Tatiana Antonelli, founder and managing director, Goumbook, said, “We are thrilled to collaborate with Hilton on their Green Ramadan initiative alongside UNEP West Asia and Winnow. With food waste almost doubling in the holy month of Ramadan, there is a great opportunity to raise awareness and spotlight the benefits of local sourcing and food waste management. As we look forward to COP28 happening in the Middle East later in 2023, this is our chance to address the need to instill change and drive action”.
RedSea, the Saudi AgTech business whose one-of-a-kind technology enables commercial farming in hot environments globally, has agreed a deal with PIF-owned Saudi Downtown Company (SDC).
The new partnership allows the two parties to discuss designing, building and operation of RedSea greenhouses at SDC locations across the Kingdom, allowing the deployment of sustainable agriculture technologies everyone can benefit from.
Each downtown project is a mixed-use development that will provide a platform to enhance the quality of life and promote economic growth across 12 Saudi cities, delivering magnet attractions for each individual location.
The partnership will enhance the urban living experience through the integration of innovative, sustainable greenhouses into modern city landscapes with original concepts also designed to highlight the rich culture and tradition of each area.
The greenhouses are not only sustainable and include the most advanced technologies, the facilities will themselves become attractive destinations for visitors in their own right through their creative experience and culinary-driven offerings.
New job and training opportunities for locals can be expected in the horticultural management, juice bars and cafés that will form the ensemble.
This collaboration is aligned with the Kingdom’s vision and the quality of life objectives by enhancing green spaces and providing fresh, high-quality produce to local communities.
RedSea provides world-class expertise from a Saudi Made company that ensures a robust and science-based design of innovative sustainable agriculture technologies for very hot climates.
RedSea’s technologies span from the roots of the fruits and vegetables to the roof of the greenhouse and have been proven in its 6-ha facility near Riyadh and its research and development facility in KAUST.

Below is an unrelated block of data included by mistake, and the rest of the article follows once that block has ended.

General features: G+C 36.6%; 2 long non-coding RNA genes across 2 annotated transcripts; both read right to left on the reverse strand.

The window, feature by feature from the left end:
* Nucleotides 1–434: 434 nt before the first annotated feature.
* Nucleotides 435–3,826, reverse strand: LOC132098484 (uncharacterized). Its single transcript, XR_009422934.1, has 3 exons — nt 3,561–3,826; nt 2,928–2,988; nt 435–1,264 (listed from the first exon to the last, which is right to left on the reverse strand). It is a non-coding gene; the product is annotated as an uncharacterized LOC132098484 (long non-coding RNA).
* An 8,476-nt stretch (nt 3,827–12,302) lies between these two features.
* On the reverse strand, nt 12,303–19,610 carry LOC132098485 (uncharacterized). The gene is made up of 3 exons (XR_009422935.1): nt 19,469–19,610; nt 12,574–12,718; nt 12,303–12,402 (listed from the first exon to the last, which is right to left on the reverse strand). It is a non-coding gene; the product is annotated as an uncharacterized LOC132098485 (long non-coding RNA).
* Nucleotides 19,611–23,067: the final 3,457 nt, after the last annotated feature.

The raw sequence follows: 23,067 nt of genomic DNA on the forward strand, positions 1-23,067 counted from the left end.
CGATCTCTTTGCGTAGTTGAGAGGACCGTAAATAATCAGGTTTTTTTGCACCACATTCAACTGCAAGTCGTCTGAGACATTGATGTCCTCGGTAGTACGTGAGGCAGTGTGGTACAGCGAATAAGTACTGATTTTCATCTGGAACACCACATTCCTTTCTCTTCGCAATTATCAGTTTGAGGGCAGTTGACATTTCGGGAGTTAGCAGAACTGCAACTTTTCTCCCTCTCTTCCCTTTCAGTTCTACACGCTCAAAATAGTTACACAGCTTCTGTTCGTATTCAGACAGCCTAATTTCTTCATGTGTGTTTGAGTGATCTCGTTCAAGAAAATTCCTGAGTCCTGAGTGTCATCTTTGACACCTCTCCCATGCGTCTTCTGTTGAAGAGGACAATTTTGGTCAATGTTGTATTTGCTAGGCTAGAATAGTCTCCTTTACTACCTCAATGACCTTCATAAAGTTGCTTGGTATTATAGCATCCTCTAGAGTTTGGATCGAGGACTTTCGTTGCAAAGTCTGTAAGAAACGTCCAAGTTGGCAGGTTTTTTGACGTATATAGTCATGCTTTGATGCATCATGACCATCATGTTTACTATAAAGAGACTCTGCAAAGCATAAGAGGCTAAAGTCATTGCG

Ryan Lefers, CEO and co-founder of RedSea, said: “We are excited to announce our collaboration with SDC. The greenhouses are not only sustainable and inclusive of the most advanced technologies – the facilities themselves are designed as experience centres for community visitors while also providing agriculture education as well as economic advantages.
“We are delighted to be working with key Saudi partners such as SDC to further our mission to feed the world sustainability while significantly scaling our business.”
RedSea has a full platform of proprietary technologies including transparent nanomaterial which allows visible light through, while absorbing the heat – and a smart enterprise remote monitoring and control system enabling higher yields and sustainability for agriculture producers in hot climates globally.
RedSea’s goal is to become a world-leader in providing sustainable technologies for hot environments, pioneering sustainable solutions to tackle food insecurity.
RedSea now has its technology deployed in seven countries and is currently delivering produce to over 100 retail locations across Saudi Arabia, under the Red Sea Farms produce brand.
This partnership is part of the portfolio of high-profile sustainable farm facilities RedSea is building, including RedSea Global and Silal.
Source: Arabian Business
Estedama, a fully integrated environmental solutions service company based in the Eastern Region of Saudi Arabia, continues to strengthen its waste recycling capabilities as it announces plans to invest in a contaminated soil wash plant designed and engineered by CDE.
The wash plant will be commissioned at Estedama’s Al Damman facility where it will process a range of oil-contaminated waste materials from around Saudi Arabia. transported by the company’s own fleet of tanker trucks, trailers, vacuum suction trucks and support vehicles.
The news comes as the two companies finalise the milestone agreement at the EcoWASTE Exhibition & Forum in Abu Dhabi, marking the first project between the materials wet processing experts and environmental specialists.
Soil washing involves the recovery of a range of materials from soils, often extracted from oilfield and drilling sites containing pollutants, organics and other contaminants from oil spillages. Traditionally categorised as a waste product and destined for landfill, these contaminated soils typically contain valuable sand, and aggregate and oil resources that can be recovered. in a range of specifications, cleaned and reused by the construction industry for a variety of applications.
Mr Faleh Aldossary, General Manager, Estedama, says: “It is our vision to be the leading fully integrated industrial waste management entity in Saudi Arabiathe Middle East, contributing to the circular economy initiatives set by 2030 vision and we are always exploring the potential for new strategic partnerships with forward-thinking and innovative technology providers who we believe can help us to make that vision a reality.
“The adoption of new and improved technology is fundamental to achieving this and we see CDE as an important partner whose expertise and reputation in the field of soil remediation will support our company to transform how contaminated soils are managed in the Kingdom of Saudi Arabia.”